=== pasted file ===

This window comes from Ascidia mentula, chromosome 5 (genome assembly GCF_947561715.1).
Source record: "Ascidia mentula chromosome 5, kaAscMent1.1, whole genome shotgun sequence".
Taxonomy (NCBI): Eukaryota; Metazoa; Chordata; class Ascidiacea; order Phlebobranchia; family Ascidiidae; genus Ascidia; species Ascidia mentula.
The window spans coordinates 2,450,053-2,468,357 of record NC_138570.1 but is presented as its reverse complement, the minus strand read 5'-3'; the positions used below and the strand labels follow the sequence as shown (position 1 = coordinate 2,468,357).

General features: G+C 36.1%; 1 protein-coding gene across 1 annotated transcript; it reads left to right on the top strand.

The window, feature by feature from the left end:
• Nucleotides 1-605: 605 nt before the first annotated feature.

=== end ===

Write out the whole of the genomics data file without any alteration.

This window comes from Ascidia mentula, chromosome 5 (genome assembly GCF_947561715.1).
Source record: "Ascidia mentula chromosome 5, kaAscMent1.1, whole genome shotgun sequence".
Taxonomy (NCBI): Eukaryota; Metazoa; Chordata; class Ascidiacea; order Phlebobranchia; family Ascidiidae; genus Ascidia; species Ascidia mentula.
The window spans coordinates 2,450,053-2,468,357 of record NC_138570.1 but is presented as its reverse complement, the minus strand read 5'-3'; the positions used below and the strand labels follow the sequence as shown (position 1 = coordinate 2,468,357).

General features: G+C 36.1%; 1 protein-coding gene across 1 annotated transcript; it reads left to right on the top strand.

The window, feature by feature from the left end:
• Nucleotides 1-605: 605 nt before the first annotated feature.